For the first time in twenty years, the National Hockey League will not be sending players to the Winter Olympics. As the ceremonies begin in PyeongChang, NHL players will remain playing for their teams, rather than their countries. The move was made after careful deliberation of the Olympics’ impact on the league. According to NHL Commissioner Gary Bettman, supporting the Olympics is not in the NHL’s favor. This may mean that the Olympic Games in 2018 will not feature hockey at the highest level, but the NHL will undoubtedly be better off, and most likely more entertaining for fans of the NHL.
The main conflict between the NHL and the Olympics is one of scheduling. If the NHL wishes to accommodate the Olympic schedule, as it has done in the past, it would essentially need to take a 17 day break from standard competition. The alternative would be to send out NHL teams that do not feature the best players, who are often the ones fans want to see the most. Neither of these options are ideal. By taking a break, the NHL actually stands to lose money, both from advertisers who normally would place ads on televised NHL games, and also from lost ticket and concession sales. If the NHL continues its schedule while half of the league is playing in the Olympics, then it would be offering a substandard product for its fans.
However, the second problem created when NHL players compete in the Olympics is the very real chance of injury. During the 2014 Sochi Olympics, several notable players from playoff-contending teams suffered season ending injuries, including Henrik Zetterberg of the Detroit Red Wings, John Tavares of the New York Islanders, and Tomas Kopecky of the Florida Panthers. Many other players suffered minor injuries that very well may have cost their team a chance at even making the playoffs. The Winter Olympics therefore present a very real chance of injury for NHL players, and the NHL has nothing to gain in return. By playing in the Olympic tournament, players who do not suffer injuries will still more likely be overextended from having to play extra games, and the players who guide their national teams the furthest in the tournament will be the ones most affected by the extra-long schedule. However, because the Winter Olympics take place in February, this is the time of year when NHL teams begin jockeying for playoff seeding.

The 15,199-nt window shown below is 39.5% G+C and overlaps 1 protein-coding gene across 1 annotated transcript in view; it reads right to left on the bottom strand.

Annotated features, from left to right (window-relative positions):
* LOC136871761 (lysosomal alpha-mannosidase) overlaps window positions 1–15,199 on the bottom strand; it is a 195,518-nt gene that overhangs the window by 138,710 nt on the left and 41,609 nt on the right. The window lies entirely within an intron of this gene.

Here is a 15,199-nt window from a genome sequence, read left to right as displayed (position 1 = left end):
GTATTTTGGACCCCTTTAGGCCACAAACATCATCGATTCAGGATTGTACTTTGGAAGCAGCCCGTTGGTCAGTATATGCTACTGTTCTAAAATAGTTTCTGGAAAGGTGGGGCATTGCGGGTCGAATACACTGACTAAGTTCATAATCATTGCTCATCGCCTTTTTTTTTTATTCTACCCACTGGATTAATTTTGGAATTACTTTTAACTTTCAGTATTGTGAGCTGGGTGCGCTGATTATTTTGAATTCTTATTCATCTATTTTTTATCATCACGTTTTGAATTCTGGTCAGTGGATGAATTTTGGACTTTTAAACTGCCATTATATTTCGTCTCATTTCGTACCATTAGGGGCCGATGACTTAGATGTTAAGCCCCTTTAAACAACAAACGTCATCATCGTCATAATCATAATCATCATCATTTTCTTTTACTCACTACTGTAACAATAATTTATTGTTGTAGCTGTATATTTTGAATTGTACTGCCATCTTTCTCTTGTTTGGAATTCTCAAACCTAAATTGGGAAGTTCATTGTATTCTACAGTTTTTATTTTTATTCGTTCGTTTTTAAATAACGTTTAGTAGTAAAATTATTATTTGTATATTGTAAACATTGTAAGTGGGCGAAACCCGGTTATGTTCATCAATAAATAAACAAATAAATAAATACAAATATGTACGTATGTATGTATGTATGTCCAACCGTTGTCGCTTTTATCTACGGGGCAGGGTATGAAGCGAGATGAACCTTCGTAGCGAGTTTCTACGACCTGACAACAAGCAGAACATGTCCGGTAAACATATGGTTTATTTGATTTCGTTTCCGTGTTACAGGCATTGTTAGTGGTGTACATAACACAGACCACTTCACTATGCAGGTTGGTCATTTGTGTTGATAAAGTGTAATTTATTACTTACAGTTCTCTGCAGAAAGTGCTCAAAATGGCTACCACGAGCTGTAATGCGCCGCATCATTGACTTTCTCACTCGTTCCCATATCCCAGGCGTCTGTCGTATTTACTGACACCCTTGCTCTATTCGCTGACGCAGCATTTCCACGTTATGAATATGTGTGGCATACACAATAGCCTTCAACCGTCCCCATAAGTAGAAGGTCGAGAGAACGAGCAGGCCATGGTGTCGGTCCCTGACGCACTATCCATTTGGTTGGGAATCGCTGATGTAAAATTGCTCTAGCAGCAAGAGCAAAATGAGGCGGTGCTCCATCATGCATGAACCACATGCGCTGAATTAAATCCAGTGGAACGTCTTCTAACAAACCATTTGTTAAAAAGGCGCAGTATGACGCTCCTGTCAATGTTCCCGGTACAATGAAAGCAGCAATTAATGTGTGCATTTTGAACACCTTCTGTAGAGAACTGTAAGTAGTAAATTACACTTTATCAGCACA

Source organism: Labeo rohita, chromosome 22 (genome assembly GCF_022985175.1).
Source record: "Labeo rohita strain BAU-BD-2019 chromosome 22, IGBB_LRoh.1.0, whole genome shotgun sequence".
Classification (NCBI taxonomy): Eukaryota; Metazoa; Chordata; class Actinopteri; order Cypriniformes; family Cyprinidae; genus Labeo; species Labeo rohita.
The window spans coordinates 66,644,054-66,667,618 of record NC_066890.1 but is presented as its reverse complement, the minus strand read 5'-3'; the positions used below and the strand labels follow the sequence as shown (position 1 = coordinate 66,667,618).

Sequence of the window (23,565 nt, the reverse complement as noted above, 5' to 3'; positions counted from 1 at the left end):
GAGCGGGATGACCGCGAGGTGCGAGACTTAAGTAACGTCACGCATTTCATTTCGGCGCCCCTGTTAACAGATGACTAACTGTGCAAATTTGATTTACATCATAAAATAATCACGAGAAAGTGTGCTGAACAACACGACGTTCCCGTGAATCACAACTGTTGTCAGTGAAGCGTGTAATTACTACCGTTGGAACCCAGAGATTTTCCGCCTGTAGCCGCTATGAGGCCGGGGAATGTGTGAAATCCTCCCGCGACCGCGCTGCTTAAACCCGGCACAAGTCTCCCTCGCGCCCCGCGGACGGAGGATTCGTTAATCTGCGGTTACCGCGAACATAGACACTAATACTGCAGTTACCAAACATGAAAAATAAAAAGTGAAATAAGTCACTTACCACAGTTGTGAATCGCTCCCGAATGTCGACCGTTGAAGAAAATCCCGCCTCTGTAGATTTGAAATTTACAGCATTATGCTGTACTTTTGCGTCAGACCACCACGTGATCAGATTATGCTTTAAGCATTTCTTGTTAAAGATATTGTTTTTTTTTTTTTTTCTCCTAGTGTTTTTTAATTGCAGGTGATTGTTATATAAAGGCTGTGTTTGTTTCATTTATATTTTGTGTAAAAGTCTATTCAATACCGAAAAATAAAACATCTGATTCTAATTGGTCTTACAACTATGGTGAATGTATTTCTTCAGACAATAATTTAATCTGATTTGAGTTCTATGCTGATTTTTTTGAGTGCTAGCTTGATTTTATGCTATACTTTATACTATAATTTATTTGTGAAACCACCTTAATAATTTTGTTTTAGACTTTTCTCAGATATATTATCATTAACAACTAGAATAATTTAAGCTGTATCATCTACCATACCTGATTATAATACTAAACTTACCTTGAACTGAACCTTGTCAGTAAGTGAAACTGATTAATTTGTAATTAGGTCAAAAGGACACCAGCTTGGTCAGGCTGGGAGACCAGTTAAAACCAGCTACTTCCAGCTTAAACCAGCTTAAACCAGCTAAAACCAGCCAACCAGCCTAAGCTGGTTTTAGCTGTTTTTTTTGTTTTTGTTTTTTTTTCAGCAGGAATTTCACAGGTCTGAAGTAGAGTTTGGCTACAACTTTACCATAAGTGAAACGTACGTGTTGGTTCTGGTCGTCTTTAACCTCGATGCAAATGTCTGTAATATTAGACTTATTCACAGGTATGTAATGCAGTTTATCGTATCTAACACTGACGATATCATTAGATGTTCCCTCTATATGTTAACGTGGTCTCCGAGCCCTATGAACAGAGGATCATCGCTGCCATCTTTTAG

As a result of all the challenges created in accommodating the Olympic schedule, the NHL has decided to say no to the Olympics, and that is a good thing if one is a fan of NHL hockey. Players will not be exhausted, matches will be more exciting, and every fan can count on his or her favorite team making its best possible effort in winning the Stanley Cup. Although some may lament not seeing their favorite players playing for a national team, there simply isn’t enough benefit for the NHL in allowing its players to leave mid-season. The Olympics may have given us some exciting moments in the past, but perhaps the most famous Olympic hockey team of all time, the 1980 team, was also comprised of amateurs. No one was complaining when non-professional hockey players took home the gold; their non-professional status was what contributed to their place in history as one of sport’s most inspirational teams ever assembled. And as for those who might complain that the Olympics will not feature the best hockey imaginable, they can still catch the greatest level of competition being played in the NHL.